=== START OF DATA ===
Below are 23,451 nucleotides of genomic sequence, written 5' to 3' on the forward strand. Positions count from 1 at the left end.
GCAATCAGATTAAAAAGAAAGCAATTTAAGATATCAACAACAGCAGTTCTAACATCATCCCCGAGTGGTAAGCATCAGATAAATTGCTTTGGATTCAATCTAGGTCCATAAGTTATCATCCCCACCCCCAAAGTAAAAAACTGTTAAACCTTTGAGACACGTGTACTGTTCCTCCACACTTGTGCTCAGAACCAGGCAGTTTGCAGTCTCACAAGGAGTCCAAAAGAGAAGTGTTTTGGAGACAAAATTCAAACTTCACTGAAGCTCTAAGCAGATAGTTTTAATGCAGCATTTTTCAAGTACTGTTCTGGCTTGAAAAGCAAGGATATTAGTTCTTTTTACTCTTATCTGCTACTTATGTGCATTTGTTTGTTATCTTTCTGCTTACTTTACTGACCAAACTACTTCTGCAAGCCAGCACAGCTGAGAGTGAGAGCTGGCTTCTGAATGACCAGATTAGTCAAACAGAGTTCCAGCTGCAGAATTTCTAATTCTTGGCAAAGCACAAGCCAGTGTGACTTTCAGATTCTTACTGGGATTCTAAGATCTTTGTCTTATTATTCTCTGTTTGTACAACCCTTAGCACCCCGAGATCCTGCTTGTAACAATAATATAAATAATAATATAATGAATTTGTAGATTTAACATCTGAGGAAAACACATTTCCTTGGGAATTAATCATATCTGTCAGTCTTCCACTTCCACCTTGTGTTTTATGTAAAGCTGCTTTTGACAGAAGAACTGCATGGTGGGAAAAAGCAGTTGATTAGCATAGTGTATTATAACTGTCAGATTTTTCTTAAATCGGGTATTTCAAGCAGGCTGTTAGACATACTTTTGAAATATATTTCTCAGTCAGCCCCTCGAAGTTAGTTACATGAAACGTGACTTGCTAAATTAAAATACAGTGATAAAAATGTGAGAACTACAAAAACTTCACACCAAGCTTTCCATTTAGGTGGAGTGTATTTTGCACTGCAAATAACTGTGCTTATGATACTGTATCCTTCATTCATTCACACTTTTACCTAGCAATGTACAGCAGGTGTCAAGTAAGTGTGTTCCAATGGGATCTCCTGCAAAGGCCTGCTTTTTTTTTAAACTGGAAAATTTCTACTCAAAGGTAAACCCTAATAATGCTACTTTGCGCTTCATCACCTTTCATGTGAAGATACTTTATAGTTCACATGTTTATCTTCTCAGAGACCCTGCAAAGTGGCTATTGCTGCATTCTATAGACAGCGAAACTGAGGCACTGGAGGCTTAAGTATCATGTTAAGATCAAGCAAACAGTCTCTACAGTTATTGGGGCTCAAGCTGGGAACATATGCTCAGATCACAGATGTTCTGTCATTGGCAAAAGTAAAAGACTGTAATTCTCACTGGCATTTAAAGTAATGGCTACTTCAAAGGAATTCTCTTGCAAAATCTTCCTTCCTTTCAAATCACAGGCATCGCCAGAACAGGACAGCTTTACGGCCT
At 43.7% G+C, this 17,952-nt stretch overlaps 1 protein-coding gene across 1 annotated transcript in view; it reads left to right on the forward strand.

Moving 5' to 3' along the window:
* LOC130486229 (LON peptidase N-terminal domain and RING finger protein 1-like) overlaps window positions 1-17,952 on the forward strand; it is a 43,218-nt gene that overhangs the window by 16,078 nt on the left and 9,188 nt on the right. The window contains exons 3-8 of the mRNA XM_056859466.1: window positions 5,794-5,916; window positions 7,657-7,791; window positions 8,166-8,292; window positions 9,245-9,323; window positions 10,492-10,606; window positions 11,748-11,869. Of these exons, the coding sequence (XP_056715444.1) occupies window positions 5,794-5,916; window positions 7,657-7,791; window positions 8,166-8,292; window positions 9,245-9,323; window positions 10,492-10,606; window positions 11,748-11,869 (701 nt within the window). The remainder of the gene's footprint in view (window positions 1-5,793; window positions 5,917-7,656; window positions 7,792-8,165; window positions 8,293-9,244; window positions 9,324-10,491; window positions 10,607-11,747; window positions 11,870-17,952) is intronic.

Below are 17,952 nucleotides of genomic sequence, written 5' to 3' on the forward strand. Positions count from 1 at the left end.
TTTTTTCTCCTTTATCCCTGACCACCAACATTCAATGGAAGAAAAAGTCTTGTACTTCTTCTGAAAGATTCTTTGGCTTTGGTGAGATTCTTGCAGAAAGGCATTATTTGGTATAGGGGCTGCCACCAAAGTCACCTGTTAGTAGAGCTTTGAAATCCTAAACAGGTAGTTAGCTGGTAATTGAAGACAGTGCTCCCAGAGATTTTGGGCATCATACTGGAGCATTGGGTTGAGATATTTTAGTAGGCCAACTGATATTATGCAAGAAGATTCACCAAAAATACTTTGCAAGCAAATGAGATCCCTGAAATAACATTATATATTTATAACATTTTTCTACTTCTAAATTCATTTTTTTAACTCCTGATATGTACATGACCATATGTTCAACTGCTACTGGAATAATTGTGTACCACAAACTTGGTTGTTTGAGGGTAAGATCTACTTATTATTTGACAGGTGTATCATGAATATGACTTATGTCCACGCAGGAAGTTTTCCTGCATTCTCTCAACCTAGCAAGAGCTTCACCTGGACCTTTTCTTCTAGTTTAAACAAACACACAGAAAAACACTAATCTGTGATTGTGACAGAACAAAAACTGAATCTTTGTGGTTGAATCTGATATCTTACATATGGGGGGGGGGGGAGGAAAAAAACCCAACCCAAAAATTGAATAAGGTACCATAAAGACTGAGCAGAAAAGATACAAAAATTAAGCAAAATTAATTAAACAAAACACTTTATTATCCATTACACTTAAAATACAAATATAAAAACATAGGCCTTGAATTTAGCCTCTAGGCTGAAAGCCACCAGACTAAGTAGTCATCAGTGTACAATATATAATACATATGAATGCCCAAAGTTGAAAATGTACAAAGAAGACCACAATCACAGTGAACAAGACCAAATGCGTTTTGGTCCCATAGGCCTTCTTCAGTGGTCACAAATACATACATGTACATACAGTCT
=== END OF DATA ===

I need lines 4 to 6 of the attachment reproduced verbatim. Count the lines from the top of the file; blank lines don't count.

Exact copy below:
Moving 5' to 3' along the window:
* LOC130486229 (LON peptidase N-terminal domain and RING finger protein 1-like) overlaps window positions 1-17,952 on the forward strand; it is a 43,218-nt gene that overhangs the window by 16,078 nt on the left and 9,188 nt on the right. The window contains exons 3-8 of the mRNA XM_056859466.1: window positions 5,794-5,916; window positions 7,657-7,791; window positions 8,166-8,292; window positions 9,245-9,323; window positions 10,492-10,606; window positions 11,748-11,869. Of these exons, the coding sequence (XP_056715444.1) occupies window positions 5,794-5,916; window positions 7,657-7,791; window positions 8,166-8,292; window positions 9,245-9,323; window positions 10,492-10,606; window positions 11,748-11,869 (701 nt within the window). The remainder of the gene's footprint in view (window positions 1-5,793; window positions 5,917-7,656; window positions 7,792-8,165; window positions 8,293-9,244; window positions 9,324-10,491; window positions 10,607-11,747; window positions 11,870-17,952) is intronic.

Below are 17,952 nucleotides of genomic sequence, written 5' to 3' on the forward strand. Positions count from 1 at the left end.